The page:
Clifton Chenier, singer, accordionist
Accordionist ~ Singer

Clifton Chenier

June 25, 1925, Opelousas, LA ~ December 12, 1987, Lafayette, LA

He began recording in the 1950s, when zydeco - described by Jeff Hannusch in Rolling Stone as “the primitive R&B-oriented dance music of the black French-speaking Creoles of southwest Louisiana” - like other forms of regional American music, was dying out. Chenier both enjoyed and was a large factor in the genre's resurgence during the 1970s and 1980s. In addition to contributing his own live performances and recordings such as the Grammy Award-winning album I'm Here, Chenier was a formative influence on other zydeco artists, including Buckwheat Zydeco, Rockin' Sidney, and Queen Ida. ~ Musicianguide: Clifton Chenier ~ retrieved July 6, 2013 © Musicianguide

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The undisputed ‘King of Zydeco,’ Clifton Chenier was the first Creole to be presented a Grammy award on national television. Blending the French and Cajun 2-steps and waltzes of southwest Louisiana with New Orleans R&B, Texas blues, and big-band jazz, Chenier created the modern, dance-inspiring, sounds of zydeco. A flamboyant personality, remembered for his gold tooth and the cape and crown that he wore during concerts, Chenier set the standard for all the zydeco players who have followed in his footsteps. ~ Allmusic: Clifton Chenier ~ retrieved November 17, 2013 © Allmusic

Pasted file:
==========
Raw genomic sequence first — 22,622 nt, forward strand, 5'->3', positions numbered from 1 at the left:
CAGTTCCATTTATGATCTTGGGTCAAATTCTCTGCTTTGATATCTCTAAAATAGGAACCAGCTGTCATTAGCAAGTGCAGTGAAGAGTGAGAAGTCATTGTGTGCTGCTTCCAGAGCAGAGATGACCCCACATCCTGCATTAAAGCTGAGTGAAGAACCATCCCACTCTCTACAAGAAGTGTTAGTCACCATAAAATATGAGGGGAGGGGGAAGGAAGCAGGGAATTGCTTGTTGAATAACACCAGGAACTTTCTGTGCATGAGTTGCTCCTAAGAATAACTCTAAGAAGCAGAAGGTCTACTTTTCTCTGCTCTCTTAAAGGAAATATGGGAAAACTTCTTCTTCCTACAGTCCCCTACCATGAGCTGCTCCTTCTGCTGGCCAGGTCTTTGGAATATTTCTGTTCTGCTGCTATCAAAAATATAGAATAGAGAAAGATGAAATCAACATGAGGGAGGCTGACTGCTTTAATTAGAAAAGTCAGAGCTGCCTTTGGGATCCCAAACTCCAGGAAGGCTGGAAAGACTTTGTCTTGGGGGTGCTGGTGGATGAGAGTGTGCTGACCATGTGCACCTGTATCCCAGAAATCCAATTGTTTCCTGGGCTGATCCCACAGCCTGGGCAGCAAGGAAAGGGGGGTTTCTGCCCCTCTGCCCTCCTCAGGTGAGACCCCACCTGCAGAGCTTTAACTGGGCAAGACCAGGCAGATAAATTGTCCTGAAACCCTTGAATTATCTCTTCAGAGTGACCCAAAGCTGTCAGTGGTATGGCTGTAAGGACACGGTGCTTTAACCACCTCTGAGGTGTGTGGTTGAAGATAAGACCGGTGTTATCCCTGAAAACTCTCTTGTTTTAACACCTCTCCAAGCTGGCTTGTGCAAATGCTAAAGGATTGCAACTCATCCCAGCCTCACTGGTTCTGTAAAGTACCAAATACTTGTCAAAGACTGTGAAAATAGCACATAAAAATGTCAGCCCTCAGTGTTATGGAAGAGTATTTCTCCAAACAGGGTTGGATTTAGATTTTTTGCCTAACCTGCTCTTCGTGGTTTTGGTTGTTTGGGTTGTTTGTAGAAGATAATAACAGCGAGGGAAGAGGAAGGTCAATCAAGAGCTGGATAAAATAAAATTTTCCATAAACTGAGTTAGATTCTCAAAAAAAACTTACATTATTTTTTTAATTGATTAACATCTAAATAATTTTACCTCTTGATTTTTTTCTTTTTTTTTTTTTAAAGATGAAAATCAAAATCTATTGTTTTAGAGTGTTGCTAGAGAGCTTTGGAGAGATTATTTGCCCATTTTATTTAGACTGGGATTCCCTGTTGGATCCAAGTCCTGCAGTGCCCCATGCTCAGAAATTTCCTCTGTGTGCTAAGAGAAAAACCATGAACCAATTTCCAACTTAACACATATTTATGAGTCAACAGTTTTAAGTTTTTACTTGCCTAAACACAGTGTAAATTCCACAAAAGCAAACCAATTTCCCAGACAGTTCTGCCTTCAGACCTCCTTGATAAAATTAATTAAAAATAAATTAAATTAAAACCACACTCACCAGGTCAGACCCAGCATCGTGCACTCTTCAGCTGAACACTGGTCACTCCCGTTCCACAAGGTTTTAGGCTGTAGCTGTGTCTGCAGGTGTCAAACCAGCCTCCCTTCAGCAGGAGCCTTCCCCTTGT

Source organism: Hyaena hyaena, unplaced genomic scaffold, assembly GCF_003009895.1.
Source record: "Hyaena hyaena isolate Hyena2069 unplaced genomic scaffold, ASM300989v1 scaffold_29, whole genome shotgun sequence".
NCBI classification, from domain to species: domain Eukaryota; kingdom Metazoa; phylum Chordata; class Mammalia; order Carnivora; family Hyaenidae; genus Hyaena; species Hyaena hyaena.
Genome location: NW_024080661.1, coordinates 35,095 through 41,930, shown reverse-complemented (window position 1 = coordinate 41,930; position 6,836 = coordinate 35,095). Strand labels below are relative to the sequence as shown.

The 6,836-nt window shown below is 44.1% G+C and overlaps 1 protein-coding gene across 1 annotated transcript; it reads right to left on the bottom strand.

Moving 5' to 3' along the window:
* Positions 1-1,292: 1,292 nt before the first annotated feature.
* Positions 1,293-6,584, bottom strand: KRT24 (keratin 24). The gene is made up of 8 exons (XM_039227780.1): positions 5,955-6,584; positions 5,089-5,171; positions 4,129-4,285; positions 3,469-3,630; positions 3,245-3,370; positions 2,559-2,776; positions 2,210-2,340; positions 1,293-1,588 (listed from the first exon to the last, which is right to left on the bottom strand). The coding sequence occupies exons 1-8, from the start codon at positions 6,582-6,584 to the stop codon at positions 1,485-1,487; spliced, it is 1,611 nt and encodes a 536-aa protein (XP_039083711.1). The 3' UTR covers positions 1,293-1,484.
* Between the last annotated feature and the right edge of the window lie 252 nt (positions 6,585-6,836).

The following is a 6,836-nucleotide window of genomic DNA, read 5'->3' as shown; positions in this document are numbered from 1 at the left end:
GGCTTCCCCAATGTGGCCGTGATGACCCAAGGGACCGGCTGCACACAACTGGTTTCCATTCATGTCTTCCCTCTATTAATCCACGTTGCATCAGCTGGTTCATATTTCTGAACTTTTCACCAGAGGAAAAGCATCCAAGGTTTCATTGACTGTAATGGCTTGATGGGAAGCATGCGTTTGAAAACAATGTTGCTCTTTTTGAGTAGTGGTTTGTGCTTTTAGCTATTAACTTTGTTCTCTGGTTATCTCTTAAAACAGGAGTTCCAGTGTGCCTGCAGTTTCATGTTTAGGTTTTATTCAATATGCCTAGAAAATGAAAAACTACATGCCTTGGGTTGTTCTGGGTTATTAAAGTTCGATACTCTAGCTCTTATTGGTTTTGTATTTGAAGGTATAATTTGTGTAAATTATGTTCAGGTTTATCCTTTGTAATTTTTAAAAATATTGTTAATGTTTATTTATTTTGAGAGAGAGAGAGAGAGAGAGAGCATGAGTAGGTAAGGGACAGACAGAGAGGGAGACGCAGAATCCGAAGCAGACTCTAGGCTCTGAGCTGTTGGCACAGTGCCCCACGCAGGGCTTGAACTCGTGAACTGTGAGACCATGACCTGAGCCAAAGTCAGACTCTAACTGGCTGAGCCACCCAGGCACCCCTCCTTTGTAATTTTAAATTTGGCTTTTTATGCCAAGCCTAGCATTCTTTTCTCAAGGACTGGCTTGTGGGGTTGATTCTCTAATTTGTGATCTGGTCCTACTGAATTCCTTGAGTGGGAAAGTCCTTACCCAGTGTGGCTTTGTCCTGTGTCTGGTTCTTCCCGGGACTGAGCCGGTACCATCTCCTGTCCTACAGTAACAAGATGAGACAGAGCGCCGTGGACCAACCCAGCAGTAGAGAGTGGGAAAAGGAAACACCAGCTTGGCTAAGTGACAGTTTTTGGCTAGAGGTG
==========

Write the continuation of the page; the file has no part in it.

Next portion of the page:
Clifton Chenier ~ Inducted in the 2011 Louisiana Music Hall of Fame ~ Like so many American originals, accordion player and singer Clifton Chenier was able to synthesize several older genres of music into a new form. He added to Cajun music a touch of the blues, rhythm and blues, and rock & roll to create a driving pop version of Zydeco. He explained, “People been playing Zydeco for a long time, old style like French music. But I was the first one to put the pep to it.” ~ 2011 © Louisiana Music Hall Of Fame

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